So as you can see: amazing results, right? Sustained throughput, immensely better response time and better utilization of available CPU resources. Of course, this is all fake with a tree shape that no sane user would implement. It illustrates what happens when the linear list contains small holes: exactly what we set out to fix!
Look for this improvement to appear in Percona Server 5.6.32-78.0 and 5.7.14-7. It’s a good one for you if you have huge TokuDB data files with lots and lots of nodes.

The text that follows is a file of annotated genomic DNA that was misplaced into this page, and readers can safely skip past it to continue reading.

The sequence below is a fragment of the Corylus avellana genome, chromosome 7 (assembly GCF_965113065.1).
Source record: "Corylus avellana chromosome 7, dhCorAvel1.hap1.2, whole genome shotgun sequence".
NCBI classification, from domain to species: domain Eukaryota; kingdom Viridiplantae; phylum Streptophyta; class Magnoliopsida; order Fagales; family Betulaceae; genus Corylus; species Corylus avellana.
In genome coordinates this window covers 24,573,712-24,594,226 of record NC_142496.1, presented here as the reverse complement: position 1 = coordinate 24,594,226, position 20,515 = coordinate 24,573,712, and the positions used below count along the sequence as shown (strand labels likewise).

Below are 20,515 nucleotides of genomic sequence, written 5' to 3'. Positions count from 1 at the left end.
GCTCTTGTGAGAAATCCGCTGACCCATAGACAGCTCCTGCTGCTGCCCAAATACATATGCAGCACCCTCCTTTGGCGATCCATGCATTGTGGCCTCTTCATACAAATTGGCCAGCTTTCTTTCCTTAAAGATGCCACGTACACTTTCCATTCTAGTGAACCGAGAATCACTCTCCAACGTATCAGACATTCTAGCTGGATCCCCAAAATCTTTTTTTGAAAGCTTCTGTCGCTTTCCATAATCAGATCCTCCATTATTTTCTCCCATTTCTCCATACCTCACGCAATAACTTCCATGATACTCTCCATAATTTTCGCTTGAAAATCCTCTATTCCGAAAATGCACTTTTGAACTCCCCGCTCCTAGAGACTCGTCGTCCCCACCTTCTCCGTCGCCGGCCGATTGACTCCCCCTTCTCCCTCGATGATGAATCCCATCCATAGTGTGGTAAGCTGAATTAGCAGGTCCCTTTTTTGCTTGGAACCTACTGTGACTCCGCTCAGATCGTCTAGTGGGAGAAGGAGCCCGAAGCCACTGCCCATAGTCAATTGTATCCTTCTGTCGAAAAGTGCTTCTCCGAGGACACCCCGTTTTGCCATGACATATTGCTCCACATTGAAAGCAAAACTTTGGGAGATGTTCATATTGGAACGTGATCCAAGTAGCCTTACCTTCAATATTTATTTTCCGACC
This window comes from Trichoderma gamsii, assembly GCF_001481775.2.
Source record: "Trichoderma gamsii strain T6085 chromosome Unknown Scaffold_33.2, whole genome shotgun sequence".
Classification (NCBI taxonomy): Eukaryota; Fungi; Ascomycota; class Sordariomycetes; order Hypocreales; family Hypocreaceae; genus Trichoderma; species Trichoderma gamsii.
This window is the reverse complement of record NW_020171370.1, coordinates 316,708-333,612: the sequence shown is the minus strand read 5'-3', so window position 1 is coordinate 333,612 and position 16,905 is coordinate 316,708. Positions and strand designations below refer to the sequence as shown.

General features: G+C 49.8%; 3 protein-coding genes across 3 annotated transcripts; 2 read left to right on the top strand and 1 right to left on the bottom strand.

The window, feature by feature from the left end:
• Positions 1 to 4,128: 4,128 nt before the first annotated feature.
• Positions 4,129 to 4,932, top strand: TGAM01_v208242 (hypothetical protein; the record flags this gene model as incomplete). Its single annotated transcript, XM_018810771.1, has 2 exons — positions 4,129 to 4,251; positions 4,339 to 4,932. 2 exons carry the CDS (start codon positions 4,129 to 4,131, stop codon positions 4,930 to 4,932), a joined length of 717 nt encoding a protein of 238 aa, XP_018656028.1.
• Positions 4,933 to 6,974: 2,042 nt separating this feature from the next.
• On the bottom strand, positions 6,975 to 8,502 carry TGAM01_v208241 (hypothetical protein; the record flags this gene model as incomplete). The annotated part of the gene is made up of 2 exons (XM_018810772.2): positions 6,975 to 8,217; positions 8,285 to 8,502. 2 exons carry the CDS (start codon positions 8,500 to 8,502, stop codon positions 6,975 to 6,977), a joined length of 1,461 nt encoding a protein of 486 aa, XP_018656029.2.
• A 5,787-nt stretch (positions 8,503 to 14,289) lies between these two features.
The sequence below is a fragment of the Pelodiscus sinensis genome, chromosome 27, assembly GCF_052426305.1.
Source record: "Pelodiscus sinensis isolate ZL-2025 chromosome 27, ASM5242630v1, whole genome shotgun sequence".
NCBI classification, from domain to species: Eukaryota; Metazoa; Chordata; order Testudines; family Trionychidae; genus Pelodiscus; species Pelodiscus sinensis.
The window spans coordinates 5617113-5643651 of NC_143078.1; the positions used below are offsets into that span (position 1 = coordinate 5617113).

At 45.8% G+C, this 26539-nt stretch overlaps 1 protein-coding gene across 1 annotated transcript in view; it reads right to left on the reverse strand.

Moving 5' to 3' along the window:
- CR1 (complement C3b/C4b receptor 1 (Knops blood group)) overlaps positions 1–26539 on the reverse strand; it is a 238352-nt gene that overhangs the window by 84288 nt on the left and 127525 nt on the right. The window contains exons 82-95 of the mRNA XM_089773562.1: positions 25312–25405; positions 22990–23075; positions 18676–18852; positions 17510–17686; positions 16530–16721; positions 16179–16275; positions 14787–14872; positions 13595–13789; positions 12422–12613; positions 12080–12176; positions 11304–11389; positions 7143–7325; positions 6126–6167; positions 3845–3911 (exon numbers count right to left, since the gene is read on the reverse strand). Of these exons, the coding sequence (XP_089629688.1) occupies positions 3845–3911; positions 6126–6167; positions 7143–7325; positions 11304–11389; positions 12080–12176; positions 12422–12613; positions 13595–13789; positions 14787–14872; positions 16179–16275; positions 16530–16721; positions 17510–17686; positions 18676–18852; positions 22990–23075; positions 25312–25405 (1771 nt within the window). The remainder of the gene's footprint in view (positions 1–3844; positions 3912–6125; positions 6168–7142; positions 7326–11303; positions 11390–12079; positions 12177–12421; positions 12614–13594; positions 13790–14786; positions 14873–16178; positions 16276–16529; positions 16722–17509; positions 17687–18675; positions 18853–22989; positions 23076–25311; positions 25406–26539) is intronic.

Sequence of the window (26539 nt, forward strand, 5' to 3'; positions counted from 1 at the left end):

Throughout this post, I referred to “we” numerous times. That “we” encompasses a great many people that have looked into this in the past and implemented the current solution. Some are current and former Percona and Tokutek employees that you may already know by name. Some are newer at Percona. I got to take their work and research, incorporate it into the current codebase, test and benchmark it, and report it here for all to see. Many thanks go out to Jun Yuan, Leif Walsh, John Esmet, Rich Prohaska, Bradley Kuszmaul, Alexey Stroganov, Laurynas Biveinis, Vlad Lesin, Christian Rober and others for all of the effort in diagnosing this issue, inventing a solution, and testing and reviewing this change to the PerconaFT library.